Energy prices have been going up for months thanks to a combination of factors including natural gas shortages, declining reliance on clean nuclear power, falling wind power output and colder weather.
But earlier this week, the energy crisis took an even worse turn: The price of gas at the Dutch TFF hub, which is Europe's energy price benchmark, skyrocketed 10 percent to a new record high of 165 euros per megawatt-hour after gas coming in through the Mallnow compressor station in Germany fell to zero. At that point, flows were diverted east to Poland, but not before European gas prices hit a new record high.
Meanwhile, amid rising tensions over Ukraine, Russia's state-owned energy giant Gazprom has been regularly reducing the flow of natural gas to Europe while, at the same time, certification of the controversial Nord Stream 2 pipeline has been delayed until July at the earliest. And with no additional new flows into the continent, European utility companies are steadily draining their gas stores, which were already at seasonal lows, leaving some utility companies forced to restart generators that operate on fossil fuels in order to keep enough power to grids.
The situation became worse in recent days because France, which normally is a power exporter, has sought desperately to seek imports of energy while also restarting fuel-burning generators as Electricite de France SA, the nation's leading power company, shut down four nuclear power reactors that accounted for around 10 percent of France's nuclear capacity -- all of which has put new strains on power grids throughout Europe as temperatures plunged in the winter chill.
"It's illustrating how severe it is when they're actually starting to burn fuel oil and importing from all these countries," noted Fabian Ronningen, an analyst at Rystad Energy. "All the unexpected maintenance is also causing the extremely high cost of supply, which is reflected in the market prices."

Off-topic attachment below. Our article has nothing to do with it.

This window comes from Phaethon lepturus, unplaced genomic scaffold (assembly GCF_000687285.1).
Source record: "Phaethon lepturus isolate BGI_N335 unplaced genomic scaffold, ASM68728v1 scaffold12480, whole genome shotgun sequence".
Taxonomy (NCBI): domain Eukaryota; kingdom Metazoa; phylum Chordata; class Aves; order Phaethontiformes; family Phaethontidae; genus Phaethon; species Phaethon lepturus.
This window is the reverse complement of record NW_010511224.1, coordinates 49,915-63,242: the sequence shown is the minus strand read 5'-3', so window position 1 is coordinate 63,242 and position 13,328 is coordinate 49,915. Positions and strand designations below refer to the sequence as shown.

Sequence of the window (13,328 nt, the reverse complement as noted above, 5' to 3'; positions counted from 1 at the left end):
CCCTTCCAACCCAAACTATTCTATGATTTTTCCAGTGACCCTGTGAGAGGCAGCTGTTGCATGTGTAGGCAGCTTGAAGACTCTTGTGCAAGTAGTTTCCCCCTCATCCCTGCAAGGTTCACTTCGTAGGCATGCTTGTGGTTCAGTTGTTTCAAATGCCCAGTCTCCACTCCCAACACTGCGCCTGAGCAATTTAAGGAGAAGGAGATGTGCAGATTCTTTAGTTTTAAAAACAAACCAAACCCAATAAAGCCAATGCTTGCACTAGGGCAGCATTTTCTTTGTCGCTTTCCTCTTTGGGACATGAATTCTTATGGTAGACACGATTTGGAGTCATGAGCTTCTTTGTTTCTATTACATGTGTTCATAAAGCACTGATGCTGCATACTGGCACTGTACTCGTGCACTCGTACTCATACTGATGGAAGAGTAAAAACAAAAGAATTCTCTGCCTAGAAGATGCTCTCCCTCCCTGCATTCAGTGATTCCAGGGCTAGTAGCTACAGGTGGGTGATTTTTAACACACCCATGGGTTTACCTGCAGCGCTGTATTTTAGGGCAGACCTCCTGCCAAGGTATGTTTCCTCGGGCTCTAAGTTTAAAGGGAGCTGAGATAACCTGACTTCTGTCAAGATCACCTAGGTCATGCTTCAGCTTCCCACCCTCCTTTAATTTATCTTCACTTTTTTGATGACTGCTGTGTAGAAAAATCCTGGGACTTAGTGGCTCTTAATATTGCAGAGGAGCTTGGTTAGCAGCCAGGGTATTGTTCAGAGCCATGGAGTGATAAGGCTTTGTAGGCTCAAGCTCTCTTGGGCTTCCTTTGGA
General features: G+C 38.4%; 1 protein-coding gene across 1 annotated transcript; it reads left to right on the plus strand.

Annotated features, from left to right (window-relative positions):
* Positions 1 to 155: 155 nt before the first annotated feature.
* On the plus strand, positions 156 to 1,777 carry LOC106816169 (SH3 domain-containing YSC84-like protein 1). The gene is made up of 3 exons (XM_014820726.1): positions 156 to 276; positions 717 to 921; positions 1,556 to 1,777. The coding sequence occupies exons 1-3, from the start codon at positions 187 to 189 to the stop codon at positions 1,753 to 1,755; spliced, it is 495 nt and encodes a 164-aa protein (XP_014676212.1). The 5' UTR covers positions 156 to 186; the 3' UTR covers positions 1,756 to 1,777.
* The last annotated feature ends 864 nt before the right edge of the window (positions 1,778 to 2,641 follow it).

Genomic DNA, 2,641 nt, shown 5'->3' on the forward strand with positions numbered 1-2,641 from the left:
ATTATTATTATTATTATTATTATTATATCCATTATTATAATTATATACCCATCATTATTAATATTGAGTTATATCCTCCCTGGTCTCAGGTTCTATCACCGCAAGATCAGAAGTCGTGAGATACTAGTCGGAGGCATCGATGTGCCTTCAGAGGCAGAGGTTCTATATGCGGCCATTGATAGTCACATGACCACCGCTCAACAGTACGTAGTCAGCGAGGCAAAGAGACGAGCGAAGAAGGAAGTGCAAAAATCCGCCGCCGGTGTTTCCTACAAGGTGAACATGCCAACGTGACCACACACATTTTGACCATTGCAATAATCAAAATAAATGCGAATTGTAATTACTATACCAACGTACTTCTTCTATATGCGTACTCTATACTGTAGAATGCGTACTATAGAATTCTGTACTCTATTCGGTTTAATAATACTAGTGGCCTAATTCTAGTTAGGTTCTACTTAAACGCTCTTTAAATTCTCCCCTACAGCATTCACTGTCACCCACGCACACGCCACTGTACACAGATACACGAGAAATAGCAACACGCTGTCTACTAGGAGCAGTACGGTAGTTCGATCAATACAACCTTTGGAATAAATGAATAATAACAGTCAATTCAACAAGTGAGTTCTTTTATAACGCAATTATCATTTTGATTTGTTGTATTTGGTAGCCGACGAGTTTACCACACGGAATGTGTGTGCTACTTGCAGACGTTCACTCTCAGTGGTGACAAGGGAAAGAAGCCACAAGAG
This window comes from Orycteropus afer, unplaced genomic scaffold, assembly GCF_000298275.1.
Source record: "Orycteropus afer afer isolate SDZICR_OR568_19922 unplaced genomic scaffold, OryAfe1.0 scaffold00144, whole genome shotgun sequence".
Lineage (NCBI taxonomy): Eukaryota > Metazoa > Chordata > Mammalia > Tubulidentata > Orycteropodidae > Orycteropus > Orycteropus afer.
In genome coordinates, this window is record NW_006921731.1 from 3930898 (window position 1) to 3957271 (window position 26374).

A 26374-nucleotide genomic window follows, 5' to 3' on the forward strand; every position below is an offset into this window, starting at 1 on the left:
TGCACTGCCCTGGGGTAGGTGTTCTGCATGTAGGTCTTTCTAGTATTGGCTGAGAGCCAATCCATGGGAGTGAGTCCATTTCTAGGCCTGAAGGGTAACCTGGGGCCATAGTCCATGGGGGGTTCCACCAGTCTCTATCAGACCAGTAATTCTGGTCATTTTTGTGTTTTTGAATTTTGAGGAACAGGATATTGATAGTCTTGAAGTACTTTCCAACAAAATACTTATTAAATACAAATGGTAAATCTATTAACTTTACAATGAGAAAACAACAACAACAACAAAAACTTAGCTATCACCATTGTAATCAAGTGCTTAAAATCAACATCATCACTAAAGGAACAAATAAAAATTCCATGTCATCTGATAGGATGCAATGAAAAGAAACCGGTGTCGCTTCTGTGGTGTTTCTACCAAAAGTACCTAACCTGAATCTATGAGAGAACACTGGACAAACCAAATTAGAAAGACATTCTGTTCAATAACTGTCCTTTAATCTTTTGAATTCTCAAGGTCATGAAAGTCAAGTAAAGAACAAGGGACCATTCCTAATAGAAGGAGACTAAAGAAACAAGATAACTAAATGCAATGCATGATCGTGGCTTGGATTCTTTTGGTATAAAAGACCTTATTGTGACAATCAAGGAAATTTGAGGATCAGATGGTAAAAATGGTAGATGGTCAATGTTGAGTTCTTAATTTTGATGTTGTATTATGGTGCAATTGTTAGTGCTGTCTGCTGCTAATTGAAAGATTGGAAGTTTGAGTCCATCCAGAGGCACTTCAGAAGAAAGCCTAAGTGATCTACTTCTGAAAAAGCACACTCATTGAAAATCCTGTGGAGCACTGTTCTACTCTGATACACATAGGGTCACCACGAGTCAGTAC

Also coming over the next few weeks:
-- 30 percent of France's nuclear capacity is expected to be offline;
-- Next year, Germany will lose around half its nuclear capacity;
-- Just this week, Germany's power output from thousands of wind turbines fell to a five-week low as colder weather puts additional strains on the grid.
All of which will put Europeans at further risk of being without power or having to pay exorbitant prices for it as the coldest part of the year approaches.
And there is no end in sight, either: Forecasts call for cold weather for the foreseeable future.
The crisis has been months in the making, as EuroNews reported in October:
A series of market, geographic and political factors have coalesced into a perfect storm that shows no signs of abetting as the continent enters the autumn season, temperatures gradually decrease and heating becomes indispensable.
Analysts are already warning the crisis, which is exacerbated by a mixture of temporary and structural problems, will be prolonged and the worst may yet to come.
Earlier this month, cold fronts that stretched through Europe across Scandinavia brought in tons of snow that triggered power outages and hit several countries with lows that have not been seen since 1980 in Sweden, Natural News reported.
"The cooler temperatures in the southern part of Europe coincided with stormy weather over the Mediterranean as well. This also brought big swings in wind generation, which is likely to drive gas price volatility even higher," the report noted, adding: "The higher heating demand could go on to intensify the already fierce battle for liquefied natural gas cargoes."
Green energy may be part of the equation, but it's not the only answer to our energy needs.